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Finding flashhole dimensions?

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I recently got interested in acquiring a Prussian 1801 musket, but all the sellers for my price range deliver the weapon without the flashhole drilled. This is complicated by the fact that the 1801 had a conical venthole to funnel powder into the pan and thus eliminate the need to prime it, so it's not just knowing a good size for a cylindrical hole, but also the interior dimensions of the channel. Where would I find the historic measurements for a gun like this? I contacted the seller, but they haven't gotten back to me yet.
 

tenngun

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You really don’t want it to be self priming. This was done to speed loading and not for gun function. In battle the trade off between shooting fast and a dangerous tool was worth it. To a modern shooter it’s not.
In down range performance it saps power and consistency. Go with a straight touch hole or put in a liner, better yet buy from a company that has already drilled a touch hole, no predrilled touch hole is sold on a gun the seller tells you not to shoot.
 
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Waste your time on a futile exercise. Besides how the heck are you going to drill a tapered hole from inside?

Life's to short friend.....
I talked to a local gunsmith, and they said drilling that kind of hole would present no special challenges with the bits and jigs they have on hand, they just need the dimensions. In any case, I like the history of the piece, and if that's not reason enough, what are y'all doing with thoroughly obsolete weapons anyway?
 

tenngun

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We all have to make our choices. Barrels are modern steel, tents are fire proof, we eat salt pork made from pigs that hadn’t been bred yet, we wear wool from sheep’s not yet bred, or eat apples ect that had not yet been bred.
The people who sell the guns without touch holes tell you in the ads that the gun was not made for live fire.
At an event we hang flash protectors on the lock, in America at least one never uses a ramrod in a reinactment. We do live in the here and now.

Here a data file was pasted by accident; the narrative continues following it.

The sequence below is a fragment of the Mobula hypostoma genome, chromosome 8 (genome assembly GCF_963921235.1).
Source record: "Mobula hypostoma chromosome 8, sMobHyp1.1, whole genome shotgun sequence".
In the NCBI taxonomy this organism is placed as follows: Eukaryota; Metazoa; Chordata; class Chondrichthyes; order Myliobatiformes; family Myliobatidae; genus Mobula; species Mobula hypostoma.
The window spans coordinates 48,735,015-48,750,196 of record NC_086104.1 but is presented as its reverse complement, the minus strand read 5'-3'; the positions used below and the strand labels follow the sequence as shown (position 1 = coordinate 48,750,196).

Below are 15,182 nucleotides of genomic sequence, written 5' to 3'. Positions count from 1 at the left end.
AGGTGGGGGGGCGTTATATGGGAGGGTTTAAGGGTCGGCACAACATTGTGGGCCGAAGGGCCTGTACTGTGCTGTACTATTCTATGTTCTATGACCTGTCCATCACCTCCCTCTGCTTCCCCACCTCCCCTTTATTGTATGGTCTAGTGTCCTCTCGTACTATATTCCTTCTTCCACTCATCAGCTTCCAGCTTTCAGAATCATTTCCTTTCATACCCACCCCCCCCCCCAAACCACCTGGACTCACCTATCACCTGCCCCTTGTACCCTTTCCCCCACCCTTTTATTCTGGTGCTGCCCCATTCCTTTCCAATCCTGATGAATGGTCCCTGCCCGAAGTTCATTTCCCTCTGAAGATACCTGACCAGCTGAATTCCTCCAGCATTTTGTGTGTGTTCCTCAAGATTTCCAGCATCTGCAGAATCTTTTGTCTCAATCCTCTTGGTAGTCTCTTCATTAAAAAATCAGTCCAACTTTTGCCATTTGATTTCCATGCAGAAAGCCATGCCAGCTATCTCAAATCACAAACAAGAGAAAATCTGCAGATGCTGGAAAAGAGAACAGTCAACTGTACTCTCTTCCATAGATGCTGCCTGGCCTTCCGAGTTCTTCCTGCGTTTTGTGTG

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We all have to make our choices. Barrels are modern steel, tents are fire proof, we eat salt pork made from pigs that hadn’t been bred yet, we wear wool from sheep’s not yet bred, or eat apples ect that had not yet been bred.
The people who sell the guns without touch holes tell you in the ads that the gun was not made for live fire.
At an event we hang flash protectors on the lock, in America at least one never uses a ramrod in a reinactment. We do live in the here and now.
Look, I'm comfortable taking marginally greater risk (black powder is already pretty risky and completely unnecessary, and the seller all but tells you to get your vent hole made so you can shoot), so if you can't answer the question about finding specs for the 1801 musket, I'm not really interested.
 

tenngun

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Ok
But I would take exception to ‘black powder is already risky,’ and when ‘ the seller all but tells you to get a vent hole made so you can shoot’ I find that reading between the lines only finds you blank space.
Black powder is only risky if
1) the gun is unsafe to shoot
2) the shooter is unsafe.
 

Britsmoothy

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I talked to a local gunsmith, and they said drilling that kind of hole would present no special challenges with the bits and jigs they have on hand, they just need the dimensions. In any case, I like the history of the piece, and if that's not reason enough, what are y'all doing with thoroughly obsolete weapons anyway?
Good luck with your quest.
As for "thoroughly obsolete weapons" is that not your opinion as you expressed it and hence forth I got to return to my first reply.....why?
You may believe they are obsolete but mine have and do feed a small family and thus are far from "obsolete"!
Bye.
 
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Good luck with your quest.
As for "thoroughly obsolete weapons" is that not your opinion as you expressed it and hence forth I got to return to my first reply.....why?
You may believe they are obsolete but mine have and do feed a small family and thus are far from "obsolete"!
Bye.
You don't seem to know what obsolete means; whatever you can do with a flintlock smooth bore, you can do better and cheaper with a more modern weapon. In any case, my interest is historical/antiquarian; I like the Napoleonic Wars, want to test what the weapon is capable of.
 

Rudyard